Calculating average values from a df column based on values from other column

Screen Link: Learn data science with Python and R projects

I have been trying to figure out how the average for the casual and registered were calculated in relation to the workingday column. The following screenshot is from the mission.


My Code:

I tried to write it as a boolean array to which I would apply the Series/DataFrame.mean() method. Then I tried doing Series.sum() method but it did not work.

This is for my pure curiosity


Here I know that there are 231 non-working days in the data set.
Then I tried

bike_sharing["casual"].sum() / 231

But the answer is not even close.

What am I missing here in order to calculate the average values like they are in the table?

Hi @vallentin.ciocirlan I was just about to shutdown the computer for the day and saw your question which piqued my curiousity as well!

I haven’t quite figured out how to code it yet but I believe the necessary strategy would be to group the data by workingday and non-working day and then take an average on the casual and registered columns.

I’m thinking: add another column with boolean values for is_a_work_day and use that to filter your data and get the averages you see in the table.


FIRST EDIT: I see now that the dataset already has this column! (workingday) :man_facepalming:

So in the end, my strategy appears to have been sound! :laughing:

I’m not sure if you’ve reached the section on data aggregation yet but here is how DQ generated that table with one line of code:

print(bike_sharing.groupby('workingday').agg(np.mean)[['casual', 'registered']])

Here is how you would find these averages without using data aggregation (ie by filtering the data and then finding the mean…which is code you have definitely seen so far)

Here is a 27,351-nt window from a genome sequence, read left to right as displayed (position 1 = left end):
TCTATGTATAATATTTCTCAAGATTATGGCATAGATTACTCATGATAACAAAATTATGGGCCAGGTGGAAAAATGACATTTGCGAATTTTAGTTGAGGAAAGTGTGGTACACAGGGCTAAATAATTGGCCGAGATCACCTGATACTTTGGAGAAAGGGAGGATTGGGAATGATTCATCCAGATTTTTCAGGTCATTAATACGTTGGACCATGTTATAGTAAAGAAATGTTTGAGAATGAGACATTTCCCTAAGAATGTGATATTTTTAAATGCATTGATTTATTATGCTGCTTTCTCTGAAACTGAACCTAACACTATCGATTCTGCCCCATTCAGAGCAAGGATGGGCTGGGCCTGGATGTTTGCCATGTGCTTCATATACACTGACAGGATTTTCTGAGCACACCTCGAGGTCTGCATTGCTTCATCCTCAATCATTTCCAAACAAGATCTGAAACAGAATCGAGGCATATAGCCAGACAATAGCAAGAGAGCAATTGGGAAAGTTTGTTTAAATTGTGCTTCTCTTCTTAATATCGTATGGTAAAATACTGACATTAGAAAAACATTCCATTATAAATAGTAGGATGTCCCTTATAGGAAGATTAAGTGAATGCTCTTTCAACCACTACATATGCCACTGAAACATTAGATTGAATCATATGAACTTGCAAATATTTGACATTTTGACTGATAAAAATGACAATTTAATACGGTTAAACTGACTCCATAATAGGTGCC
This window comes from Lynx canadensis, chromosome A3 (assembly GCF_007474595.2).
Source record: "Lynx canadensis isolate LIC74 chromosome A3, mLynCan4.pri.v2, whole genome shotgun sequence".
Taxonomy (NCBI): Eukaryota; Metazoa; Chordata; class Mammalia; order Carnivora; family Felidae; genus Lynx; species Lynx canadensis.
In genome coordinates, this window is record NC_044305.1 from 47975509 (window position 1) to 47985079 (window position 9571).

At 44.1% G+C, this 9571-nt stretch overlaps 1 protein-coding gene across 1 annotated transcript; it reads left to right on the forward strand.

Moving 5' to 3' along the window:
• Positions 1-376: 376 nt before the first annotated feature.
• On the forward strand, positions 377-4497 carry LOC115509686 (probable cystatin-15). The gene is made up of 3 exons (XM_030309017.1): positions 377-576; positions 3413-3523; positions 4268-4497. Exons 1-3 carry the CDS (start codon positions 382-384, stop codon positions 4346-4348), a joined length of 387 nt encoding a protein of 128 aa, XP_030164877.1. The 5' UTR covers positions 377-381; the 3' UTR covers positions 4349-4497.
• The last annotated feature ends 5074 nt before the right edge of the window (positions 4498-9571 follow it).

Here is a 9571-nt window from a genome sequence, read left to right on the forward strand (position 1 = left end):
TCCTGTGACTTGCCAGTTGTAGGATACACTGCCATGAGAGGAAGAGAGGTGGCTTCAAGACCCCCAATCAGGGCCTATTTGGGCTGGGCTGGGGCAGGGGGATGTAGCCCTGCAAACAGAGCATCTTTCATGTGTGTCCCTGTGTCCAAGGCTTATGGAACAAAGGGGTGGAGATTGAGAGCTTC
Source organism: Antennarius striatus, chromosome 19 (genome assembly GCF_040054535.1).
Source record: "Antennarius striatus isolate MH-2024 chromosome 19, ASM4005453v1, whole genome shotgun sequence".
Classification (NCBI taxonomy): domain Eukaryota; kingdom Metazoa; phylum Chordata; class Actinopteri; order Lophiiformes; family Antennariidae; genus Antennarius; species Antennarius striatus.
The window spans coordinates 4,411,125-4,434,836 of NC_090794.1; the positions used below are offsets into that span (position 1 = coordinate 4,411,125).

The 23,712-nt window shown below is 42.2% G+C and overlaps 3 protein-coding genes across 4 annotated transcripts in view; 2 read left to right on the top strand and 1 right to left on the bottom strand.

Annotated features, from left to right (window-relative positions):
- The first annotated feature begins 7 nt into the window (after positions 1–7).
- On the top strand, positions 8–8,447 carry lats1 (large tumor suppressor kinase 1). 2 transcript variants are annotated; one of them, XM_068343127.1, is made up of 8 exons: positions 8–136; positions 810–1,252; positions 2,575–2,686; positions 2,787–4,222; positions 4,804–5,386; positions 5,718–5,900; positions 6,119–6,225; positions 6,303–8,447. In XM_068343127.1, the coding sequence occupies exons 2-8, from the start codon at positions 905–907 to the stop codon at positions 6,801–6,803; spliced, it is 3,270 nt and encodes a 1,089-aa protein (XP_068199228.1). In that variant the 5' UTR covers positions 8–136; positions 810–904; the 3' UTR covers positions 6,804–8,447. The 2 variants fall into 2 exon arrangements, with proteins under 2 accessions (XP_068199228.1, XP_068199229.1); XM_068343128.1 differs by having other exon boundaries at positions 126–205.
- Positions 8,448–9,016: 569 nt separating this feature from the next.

print(bike_sharing[bike_sharing['workingday']==0][['casual', 'registered']].mean())
print(bike_sharing[bike_sharing['workingday']==1][['casual', 'registered']].mean())

Hope this satiates your curiousity! :smiley:

1 Like

Yess oh gosh, thank you @mathmike314!!

I was intuitively looking last night to use a boolean array to get this, I knew somehow it had to be a boolean array but where I stumbled myself was in which order should I pass the boolean.

My initial thoughts were:

bike_sharing[bike_sharing["workingday"] ==  0, "casual"].mean() 

But I was getting a boolean dtype list with indexes from 1 to 730.

How should one think about the chaining method? What comes first? When can I use it?

EDIT: Not sure that the code you provided (see below) can be considered boolean indexing, so I apologize for the wrong terminology

I believe this is still considered boolean indexing because bike_sharing["workingday"] == 0 does create a boolean array which we then use to index bike_sharing.

I’m not sure what the “correct answer” is here but I always like to filter the rows first (bike_sharing[bike_sharing['workingday']==0]) and then select the columns ([['casual', 'registered']]).

That’s a very good initial thought and it would have worked if you were to use .loc indexing like so:

bike_sharing.loc[bike_sharing["workingday"] ==  0, "casual"].mean() 
1 Like

Wow, that is a big changer!
Thanks a lot!

Obv., your code is faster.